via a deterministic mapping function of the form [17]. The parameter comprises of the matrix of weights and the vector of offsets/biases .

is the sigmoid activation function expressed as:

(8)

The hidden representation is then mapped to a reconstructed vector which is obtained by the functions [16]:

(9)

Here, the parameter set comprises of the transpose of the matrix of weights and vector of biases from the encoder prior to the fine-tuning phase [17]. When the aforementioned transposition of weights is done, the autoencoder is said to have tied weights. is not explained as a rigorous regeneration of but instead as the parameters of in probabilistic terms, which may yield with high probability [17]. This thus leads to:

(10)

From this, we obtain a reconstruction error which is to be optimized by the optimization technique and is of the form . This equation as per [18] could also be expressed as:

(11)

2.5 Firefly Algorithm (FA)

FA is a nature-inspired metaheuristic algorithm based on the flashing patterns and behavior of fireflies [19]. It is based on three main rules being: (i) Fireflies are unisex so all fireflies are attracted to all other fireflies, (ii) Attractiveness is proportional to the brightness and they both decrease as the distance increases. The idea is the less brighter firefly will move towards the brighter one. If there is no obvious brighter firefly, they move randomly, and, (iii) Brightness of a firefly is determined by the landscape of the objective function [19]. Considering that attractiveness is proportional to light intensity, the variation of attractiveness can be defined with respect to the distance as [19]:

(12)

In (12), is the attractiveness of a firefly, is the initial attractiveness of a firefly, and is the distance between two fireflies. The movement of a firefly towards a brighter one is determined by [19]:

(13)

Here, and are the positions of two fireflies, and the second term is due to the attraction between the fireflies. and represent different time steps, is the randomization parameter controlling the step size in the third term, while

is a vector with random numbers obtained from a Gaussian distribution. If

, the movement is then a simple random walk [19]. If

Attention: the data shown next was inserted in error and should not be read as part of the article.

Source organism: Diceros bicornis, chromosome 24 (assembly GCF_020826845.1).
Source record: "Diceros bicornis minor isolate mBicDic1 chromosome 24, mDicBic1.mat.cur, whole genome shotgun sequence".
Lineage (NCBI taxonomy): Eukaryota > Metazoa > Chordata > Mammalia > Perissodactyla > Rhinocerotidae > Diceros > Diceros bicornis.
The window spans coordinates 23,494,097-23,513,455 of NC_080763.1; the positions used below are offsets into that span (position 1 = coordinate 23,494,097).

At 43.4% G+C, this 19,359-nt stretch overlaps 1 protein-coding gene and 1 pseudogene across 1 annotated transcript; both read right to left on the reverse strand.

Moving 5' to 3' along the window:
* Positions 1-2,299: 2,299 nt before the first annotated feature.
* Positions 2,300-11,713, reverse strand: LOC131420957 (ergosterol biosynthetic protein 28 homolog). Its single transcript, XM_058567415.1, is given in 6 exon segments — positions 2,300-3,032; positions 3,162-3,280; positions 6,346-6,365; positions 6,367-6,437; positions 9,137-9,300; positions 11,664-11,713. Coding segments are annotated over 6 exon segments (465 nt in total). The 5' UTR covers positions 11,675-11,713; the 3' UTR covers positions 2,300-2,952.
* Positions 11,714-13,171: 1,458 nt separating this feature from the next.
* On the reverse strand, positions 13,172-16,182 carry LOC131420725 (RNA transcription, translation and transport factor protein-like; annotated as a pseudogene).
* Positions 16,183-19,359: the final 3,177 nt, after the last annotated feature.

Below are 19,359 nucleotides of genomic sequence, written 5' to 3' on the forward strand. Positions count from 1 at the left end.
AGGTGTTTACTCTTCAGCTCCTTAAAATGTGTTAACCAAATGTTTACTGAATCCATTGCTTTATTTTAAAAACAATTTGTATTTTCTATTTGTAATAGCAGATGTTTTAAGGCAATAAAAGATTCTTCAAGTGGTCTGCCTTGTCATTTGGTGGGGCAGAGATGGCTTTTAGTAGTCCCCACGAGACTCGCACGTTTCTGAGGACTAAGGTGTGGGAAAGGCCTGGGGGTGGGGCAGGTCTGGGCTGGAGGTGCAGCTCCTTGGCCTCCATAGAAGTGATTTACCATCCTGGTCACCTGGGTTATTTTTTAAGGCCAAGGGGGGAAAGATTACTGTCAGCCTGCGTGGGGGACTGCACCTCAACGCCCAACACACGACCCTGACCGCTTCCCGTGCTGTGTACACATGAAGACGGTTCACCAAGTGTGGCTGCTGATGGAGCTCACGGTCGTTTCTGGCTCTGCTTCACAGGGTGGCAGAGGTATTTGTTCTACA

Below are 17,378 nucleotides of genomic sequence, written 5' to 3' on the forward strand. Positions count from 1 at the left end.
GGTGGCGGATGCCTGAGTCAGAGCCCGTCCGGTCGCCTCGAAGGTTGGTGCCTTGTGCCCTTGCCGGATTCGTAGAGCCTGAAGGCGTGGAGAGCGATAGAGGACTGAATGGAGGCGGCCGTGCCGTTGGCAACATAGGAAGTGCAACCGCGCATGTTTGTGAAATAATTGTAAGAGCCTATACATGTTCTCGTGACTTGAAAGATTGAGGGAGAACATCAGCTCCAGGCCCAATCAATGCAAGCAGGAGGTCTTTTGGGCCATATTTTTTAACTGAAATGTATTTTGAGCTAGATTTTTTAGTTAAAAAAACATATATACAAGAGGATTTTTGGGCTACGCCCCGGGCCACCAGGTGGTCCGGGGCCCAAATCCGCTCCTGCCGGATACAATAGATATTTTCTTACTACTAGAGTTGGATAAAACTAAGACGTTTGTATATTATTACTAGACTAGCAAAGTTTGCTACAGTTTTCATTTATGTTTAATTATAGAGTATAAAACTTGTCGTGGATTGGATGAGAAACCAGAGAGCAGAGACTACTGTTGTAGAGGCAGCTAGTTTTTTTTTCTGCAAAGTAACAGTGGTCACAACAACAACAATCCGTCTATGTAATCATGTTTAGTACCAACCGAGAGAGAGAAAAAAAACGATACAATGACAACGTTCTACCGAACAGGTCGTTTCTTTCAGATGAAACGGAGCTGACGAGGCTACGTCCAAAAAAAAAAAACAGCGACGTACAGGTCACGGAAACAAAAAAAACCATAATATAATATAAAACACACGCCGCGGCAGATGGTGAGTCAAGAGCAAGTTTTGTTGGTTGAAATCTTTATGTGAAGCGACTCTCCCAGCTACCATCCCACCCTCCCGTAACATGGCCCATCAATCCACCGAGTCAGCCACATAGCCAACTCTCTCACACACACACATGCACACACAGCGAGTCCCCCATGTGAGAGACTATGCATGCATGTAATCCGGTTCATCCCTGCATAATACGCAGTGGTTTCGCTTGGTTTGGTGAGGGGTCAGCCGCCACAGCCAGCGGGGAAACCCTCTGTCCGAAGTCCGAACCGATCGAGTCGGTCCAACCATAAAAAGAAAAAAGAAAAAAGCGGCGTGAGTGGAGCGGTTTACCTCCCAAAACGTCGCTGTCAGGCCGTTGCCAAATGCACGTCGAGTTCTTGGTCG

, the movement reduces to a variant of the particle swarm optimization algorithm

[19]. The parameters used in this research are: (i) n = number of missing cases per sample, (ii) 1000 iterations, (iii) , (iv) and (v)

. The parameters were selected as they yielded the more optimal results after experimemtation with different permutations and combinations of values. The FA algorithm is used because although it has been successfully applied in a number of domains such as digital image compression, eigenvalue optimization, feature selection and fault detection, scheduling and TSP, etc., its efficiency has not been investigated in missing data estimation tasks on high-dimensional datasets.

2.6 Related Work

We present some of the work that has been done by researchers to address the problem of missing data. The research done in [1]

implements a hybrid genetic algorithm-neural network system to perform missing data imputation tasks with varying number of missing values within a single instance while

[2] creates a hybrid k-Nearest Neighbor-Neural Network system for the same purpose. In [4]

, a hybrid Auto-Associative neural network or autoencoder with genetic algorithm, simulated annealing and particle swarm optimization model is used to impute missing data with high levels of accuracy in cases where just one feature variable has missing input entries. In some cases, neural networks were used with Principal Component Analysis (PCA) and genetic algorithm as in

[5]-[6]. In [7]

, they use robust regression imputation for missing data in the presence of outliers and investigate its effectiveness. In

[8], it is suggested that information within incomplete cases, that is, instances with missing values be used when estimating missing values. A nonparametric iterative imputation algorithm (NIIA) is proposed that leads to a root mean squared error value of at least 0.5 on the imputation of continuous values and a classification accuracy of at most 87.3% on the imputation of discrete values with varying ratios of missingness. In [9], the shell-neighbor method is applied in missing data imputation by means of the Shell-Neighbor Imputation (SNI) algorithm which is observed to perform better than the k-Nearest Neighbor imputation method in terms of imputation and classification accuracy as it takes into account the left and right nearest neighbors of the missing data as well as varying number of nearest neighbors contrary to k-NN that considers just fixed k nearest neighbors. In [20], a multi-objective genetic algorithm approach is presented for missing data imputation. It is observed that the results obtained outperform some of the well known missing data methods with accuracies in the 90 percentile. Novel algorithms for missing data imputation and comparisons between existing techniques can be found in papers such as [20]-[27].

3 Experimental Design and Procedure

In the design of the experiments, MATLAB R2014a software was used on a Dell Desktop computer with Intel(R) Core(TM) i3-2120 CPU @ 3.30GHz processor, 4.00 GB RAM, 32 GB virtual RAM, 64-bit Operating System running Windows 8.1 Pro. Additionally, the MNIST database was used and it contains 60,000 training images and 10,000 test images. Each of these images is of size pixels. This results in a training set of size and a test of size . Data preprocessing was performed normalizing all pixel values in the range [0, 1]. The individual network layers of the Deep AE were pretrained using RBMs and CD to initialize the weights and biases in a good solution space. The individual layers pretrained were of size , , , and . These are stacked and subsequently transposed to obtain the encoder and decoder parts of the autoncoder network, respectively. The resulting network architecture is of size,